What do you call it? Do you say Rear Derailleur, Rear Mech, Rear Mechanism, ‘Mech’ or just ‘Gears’… they are all names to describe the mechanism typically controlled by a spring and cable that derails the chain and moves that chain out of one gear and into the next. I’m sure everyone has their favourite model and I am no exception; I’ve never tried to hide my love of Shimano, so my all time favourite rear derailleur has to be the Shimano Dura-Ace 7400. Even though it has a simple job to fulfill, the introduction and continued innovation of the rear derailleur has always been at the forefront of bicycle technology and the RD-7400 was in my opinion the start of the modern technology revolution.
I’ve recently had a perfect condition, and early RD-7400 6 speed derailleur delivered, I can only imagine based on its outstanding condition that it has only done a few miles. It is part of a set of components that I am slowly collecting ready to build SB6560, my 1984 531c Services des Courses road frame.
Finding one in this condition is extremely difficult – I don’t know what it is about Dura-Ace 7400 derailleurs but the vast majority are beat up and scuffed and although they all seem to function perfectly, the overall appearance is just as important for me as function.
I worked for many years selling bikes, working in a bike shop through the mountain bike boom of the 80s and early 90s, and a major selling point of many bike manufacturers was to give the rear derailleur an ‘upgrade’, so a bike at a certain price point and equipped with Deore LX would often have a Deore XT derailleur; that small upgrade to the derailleur gave the bike an edge against the others.
The reason for this upgrade is that most people viewing a bike will automatically view the rear derailleur, eyes are drawn to this component as it often carries the model name – it’s almost a signature of the quality of the bike you are looking at. So for me, although I might be able to hide the odd mark or scratch on some components elsewhere on the bike, the rear derailleur has to be as near perfect as I can get because I know it will always receive attention, the eyes will always focus on it.
I’ve been lucky to have some beautiful rear derailleurs on my bikes. My first build, SB4059 has a NOS PAT 80 Campagnolo Super Record derailleur; it came out of the original box, was fitted to the bike and is still unridden.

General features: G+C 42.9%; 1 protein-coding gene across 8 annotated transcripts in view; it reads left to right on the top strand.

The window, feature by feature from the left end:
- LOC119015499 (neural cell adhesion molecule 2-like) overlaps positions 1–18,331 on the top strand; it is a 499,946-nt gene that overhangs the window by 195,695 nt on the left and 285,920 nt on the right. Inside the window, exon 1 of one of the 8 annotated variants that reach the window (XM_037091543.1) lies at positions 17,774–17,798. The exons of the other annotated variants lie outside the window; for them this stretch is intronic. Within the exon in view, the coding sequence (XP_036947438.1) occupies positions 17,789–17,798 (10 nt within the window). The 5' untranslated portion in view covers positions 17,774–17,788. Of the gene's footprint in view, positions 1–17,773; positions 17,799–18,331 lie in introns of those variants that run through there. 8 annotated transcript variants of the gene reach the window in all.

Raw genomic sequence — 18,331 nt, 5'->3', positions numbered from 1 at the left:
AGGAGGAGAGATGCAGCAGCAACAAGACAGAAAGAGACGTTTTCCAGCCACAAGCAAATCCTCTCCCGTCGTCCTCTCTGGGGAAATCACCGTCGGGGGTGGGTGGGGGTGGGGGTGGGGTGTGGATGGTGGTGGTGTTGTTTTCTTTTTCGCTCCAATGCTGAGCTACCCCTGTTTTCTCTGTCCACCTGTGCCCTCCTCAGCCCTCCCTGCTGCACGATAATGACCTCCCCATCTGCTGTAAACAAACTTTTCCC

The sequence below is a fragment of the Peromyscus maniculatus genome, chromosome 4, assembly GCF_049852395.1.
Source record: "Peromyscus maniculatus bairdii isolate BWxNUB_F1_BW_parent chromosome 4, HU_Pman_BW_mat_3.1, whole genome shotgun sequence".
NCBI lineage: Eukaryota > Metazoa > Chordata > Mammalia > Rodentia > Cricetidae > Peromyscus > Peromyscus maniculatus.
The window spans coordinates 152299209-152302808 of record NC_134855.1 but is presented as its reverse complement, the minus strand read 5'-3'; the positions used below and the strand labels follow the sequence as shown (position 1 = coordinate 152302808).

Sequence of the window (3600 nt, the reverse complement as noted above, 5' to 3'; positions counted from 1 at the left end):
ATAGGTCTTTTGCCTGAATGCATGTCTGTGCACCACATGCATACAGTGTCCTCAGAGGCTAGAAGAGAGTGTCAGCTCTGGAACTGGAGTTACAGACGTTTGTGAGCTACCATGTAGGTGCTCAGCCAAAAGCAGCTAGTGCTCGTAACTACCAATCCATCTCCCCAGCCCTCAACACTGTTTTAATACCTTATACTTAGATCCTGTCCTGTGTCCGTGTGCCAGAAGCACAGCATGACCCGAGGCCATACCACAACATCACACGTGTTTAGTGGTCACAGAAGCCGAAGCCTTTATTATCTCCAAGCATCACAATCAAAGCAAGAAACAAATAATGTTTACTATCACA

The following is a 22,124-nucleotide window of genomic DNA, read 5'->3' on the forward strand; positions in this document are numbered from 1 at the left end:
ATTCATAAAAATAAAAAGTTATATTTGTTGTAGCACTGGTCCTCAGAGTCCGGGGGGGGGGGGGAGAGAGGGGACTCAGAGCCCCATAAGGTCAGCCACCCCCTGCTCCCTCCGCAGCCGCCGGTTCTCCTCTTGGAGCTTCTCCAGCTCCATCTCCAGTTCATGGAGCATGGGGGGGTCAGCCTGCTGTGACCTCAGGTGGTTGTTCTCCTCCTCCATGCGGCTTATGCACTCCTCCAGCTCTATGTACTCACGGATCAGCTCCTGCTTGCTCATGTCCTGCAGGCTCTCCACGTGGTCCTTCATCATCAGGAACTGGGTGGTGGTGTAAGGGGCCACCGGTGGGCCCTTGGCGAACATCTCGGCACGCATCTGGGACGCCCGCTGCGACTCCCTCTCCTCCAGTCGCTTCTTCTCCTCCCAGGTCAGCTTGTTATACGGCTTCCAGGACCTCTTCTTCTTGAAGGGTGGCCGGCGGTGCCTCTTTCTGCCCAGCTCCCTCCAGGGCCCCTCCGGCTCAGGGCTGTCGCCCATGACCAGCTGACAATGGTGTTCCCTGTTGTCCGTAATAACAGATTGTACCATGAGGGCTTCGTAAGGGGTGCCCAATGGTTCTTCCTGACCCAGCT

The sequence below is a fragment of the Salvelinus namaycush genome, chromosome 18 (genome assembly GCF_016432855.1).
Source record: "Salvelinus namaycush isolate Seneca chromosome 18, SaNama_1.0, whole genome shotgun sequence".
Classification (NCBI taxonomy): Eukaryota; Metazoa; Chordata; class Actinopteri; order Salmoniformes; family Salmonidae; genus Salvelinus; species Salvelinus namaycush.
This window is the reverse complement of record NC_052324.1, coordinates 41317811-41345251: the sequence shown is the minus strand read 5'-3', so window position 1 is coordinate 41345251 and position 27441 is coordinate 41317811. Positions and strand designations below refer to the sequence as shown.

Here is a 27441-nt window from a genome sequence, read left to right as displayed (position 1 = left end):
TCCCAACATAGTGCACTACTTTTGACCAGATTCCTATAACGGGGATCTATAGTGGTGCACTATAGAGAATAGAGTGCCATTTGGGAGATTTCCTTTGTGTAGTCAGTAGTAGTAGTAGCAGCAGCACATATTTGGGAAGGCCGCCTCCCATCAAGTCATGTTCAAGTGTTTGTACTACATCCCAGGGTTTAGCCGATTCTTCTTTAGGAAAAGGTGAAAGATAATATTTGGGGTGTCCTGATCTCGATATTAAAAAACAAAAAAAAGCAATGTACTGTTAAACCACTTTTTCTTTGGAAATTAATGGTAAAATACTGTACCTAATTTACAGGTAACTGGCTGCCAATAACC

SB6827 is another bike that also has a beautiful Campagnolo Super Record rear derailleur, not only unridden, but also without a PAT marking and the later re-designed spring, making this one of the last of the Super Record derailleurs.
SB6398 has one of the most sought after groupsets amongst vintage bike collectors and includes the distinctive Campagnolo Super Record 50th Anniversary rear derailleur. It has approx 1000 miles on it and still looks amazing.
All of those Super Record derailleurs look great and work really well, but they weren’t exactly pushing the technological boundaries… amazing to look at but dare I say ‘normal’ in function. Even the replacement RECORD derailleur which looked superb, was still just a mechanism to derail the chain. At this point in time Campagnolo had not quite got past making stunning components, they hadn’t quite figured out that things needed to integrate and function better and not just be something to look at.
SB8868 however, has an amazing derailleur, one that was setting new standards in bike technology and innovation. The Dura-Ace 7402 Integrated 8 SIS rear derailleur not only looked amazing but functioned perfectly and gave that advantage of precise and exact gear changes every time. The individual parts of the Shimano system were designed to work together, shift levers, rear derailleur, chain, cassette and hub all had features that allowed the other components to work at their best.
But as brilliant as it was, the RD-7402 (8 speed) was still just an evolution of the original RD-7400 (6 speed) derailleur, very similar but very different. The 6 speed version was the original RD-7400 back in 1984 and launched Shimano’s Index System, catapulting Shimano into the limelight and giving the biggest wake up call to other manufacturers that they had to up their own game or risk losing ground. Shimano had been working on different technologies for a long time but it was the RD-7400 that gave the ‘fishing reel’ company dominance in the market. Have a read here for a look at my Dura-Ace 7400 timeline.
There were of course many other types from other manufacturers that I haven’t mentioned including popular models from Mavic, Suntour, Huret and Simplex – they all have their own fans, but you cannot hide the fact that the big two of Shimano and Campagnolo dominated this era.
My RD-7400 is actually a slightly updated version to the type originally launched – it differed by having a very subtle re-shape on the outer plate (item 10 below). The original RD-7400 had a slightly protruding edge at the bottom of the plate, mine has much more of a flat edge. This change was done to the RD-7400 before the introduction of the 7 speed RD-7401. This exploded view is dated January 1986.
The date code on this derailleur is ‘JK’.
According to an online Shimano dating system, the ‘JK’ code corresponds to November 1985.
This particular derailleur will soon be fastened to the Campagnolo 1010/B fork end on SB6560 as part of my own 6 speed Dura-Ace 7400 build.
The RD-7400 has been around for 34 years and even now its appearance and design still make it stand out amongst others. But the functionality this item brought to bikes and the role it played in kick starting the bicycle component revolution is why it is my favourite piece of kit.